Summary:

Analysts have written and speculated aplenty about Amazon Kindle 1.0 and the imminent launch of its 2.0 version this morning at 10 a.m. in N…

imageAnalysts have written and speculated aplenty about Amazon Kindle 1.0 and the imminent launch of its 2.0 version this morning at 10 a.m. in NYC’s Morgan Library & Museum. (Our David Kaplan will be there.) Some more morning quarterbacking from Barclays Capital analyst Doug Anmuth and Sanford C. Bernstein analyst Jeffrey Lindsay, who differ on the Kindle’s potential, if not the actual numbers:

– From Barclays Capital‘s Anmuth, some bullish predictions about the Kindle’s potential in educational/academic market: “By potentially lowering the overall cost of books for students & improving accessibility, while also preserving economics for publishers & authors (our own take: that’s slightly questionable for now), we estimate the Kindle could generate ~$700M in revenue & more than $100M in gross profit in 2012 in the educational market. Combining our edu projections w/those for the traditional market Kindle opportunity, we believe the Kindle could add a total of $3.7B in revenue & $840M in gross profit in 2012 as the Kindle could then account for more than a double-digit percentage of our current revenue & gross profit projections. We estimate the Kindle could reduce annual textbook costs per student from $750 to ~$400. Our analysis suggests that more than 1 million Kindles could be present on college campuses during 2012.”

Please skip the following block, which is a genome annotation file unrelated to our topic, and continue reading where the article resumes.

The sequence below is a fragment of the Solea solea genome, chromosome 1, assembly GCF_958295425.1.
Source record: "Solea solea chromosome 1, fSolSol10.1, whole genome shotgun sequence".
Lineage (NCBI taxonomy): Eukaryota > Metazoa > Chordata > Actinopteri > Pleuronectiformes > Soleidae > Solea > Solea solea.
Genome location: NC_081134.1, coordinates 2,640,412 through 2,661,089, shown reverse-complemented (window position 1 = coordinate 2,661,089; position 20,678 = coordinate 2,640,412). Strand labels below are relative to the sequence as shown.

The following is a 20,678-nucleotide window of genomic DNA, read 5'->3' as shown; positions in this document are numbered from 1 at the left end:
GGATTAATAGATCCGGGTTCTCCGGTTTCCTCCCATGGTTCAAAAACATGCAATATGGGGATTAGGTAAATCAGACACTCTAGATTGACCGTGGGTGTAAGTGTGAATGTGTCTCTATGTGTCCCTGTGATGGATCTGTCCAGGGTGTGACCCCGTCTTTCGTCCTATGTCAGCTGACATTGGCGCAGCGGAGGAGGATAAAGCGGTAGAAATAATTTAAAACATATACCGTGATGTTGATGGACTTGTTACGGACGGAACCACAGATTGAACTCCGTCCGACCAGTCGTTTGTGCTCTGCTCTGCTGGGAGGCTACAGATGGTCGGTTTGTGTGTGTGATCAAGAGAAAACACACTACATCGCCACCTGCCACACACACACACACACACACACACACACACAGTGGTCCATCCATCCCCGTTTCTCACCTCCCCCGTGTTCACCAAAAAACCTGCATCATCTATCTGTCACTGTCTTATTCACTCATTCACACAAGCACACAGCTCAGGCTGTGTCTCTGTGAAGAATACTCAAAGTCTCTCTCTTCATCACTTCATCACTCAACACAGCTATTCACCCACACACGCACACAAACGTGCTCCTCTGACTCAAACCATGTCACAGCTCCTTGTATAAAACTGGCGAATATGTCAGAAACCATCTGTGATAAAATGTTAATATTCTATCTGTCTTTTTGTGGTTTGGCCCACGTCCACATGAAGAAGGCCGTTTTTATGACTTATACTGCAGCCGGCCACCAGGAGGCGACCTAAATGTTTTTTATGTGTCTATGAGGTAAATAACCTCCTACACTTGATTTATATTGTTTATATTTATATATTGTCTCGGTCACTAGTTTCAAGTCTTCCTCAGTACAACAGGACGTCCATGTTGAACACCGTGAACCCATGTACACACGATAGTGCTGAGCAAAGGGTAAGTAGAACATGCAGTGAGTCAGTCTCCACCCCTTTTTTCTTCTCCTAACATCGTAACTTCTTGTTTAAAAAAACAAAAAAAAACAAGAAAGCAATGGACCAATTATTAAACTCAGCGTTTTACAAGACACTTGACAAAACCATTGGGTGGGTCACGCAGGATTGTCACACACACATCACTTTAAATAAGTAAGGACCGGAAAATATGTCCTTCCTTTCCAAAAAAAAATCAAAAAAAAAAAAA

– Compare this to Sanford C. Bernstein & Co.‘s report from Jeffrey Lindsay and team, who still consider the Kindle a niche opportunity going ahead: “Although some hail the device as an ‘iPod for books,’ we are not so sure that it will be a catalyst for sales growth at Amazon (NSDQ: AMZN). Even with aggressive assumptions for pricing–$99 per device–we doubt Amazon could sell more than 5 million units next year. Instead, we expect Amazon to act conservatively and even maintain current skim pricing of $359 and sell 750,000 units in 2009. Kindle could add 3% -10% to 2012 EPS if Amazon prices conservatively (more likely) or aggressively. Even so, we think Kindle is still a niche product unlikely to impact 2010 EPS significantly.” Meaning Amazon still wants to continue pushing its bread and butter: the physical products, and Amazon won’t continue undercutting it: “Unlike *Apple* with the iPod, which cannibalized somebody else

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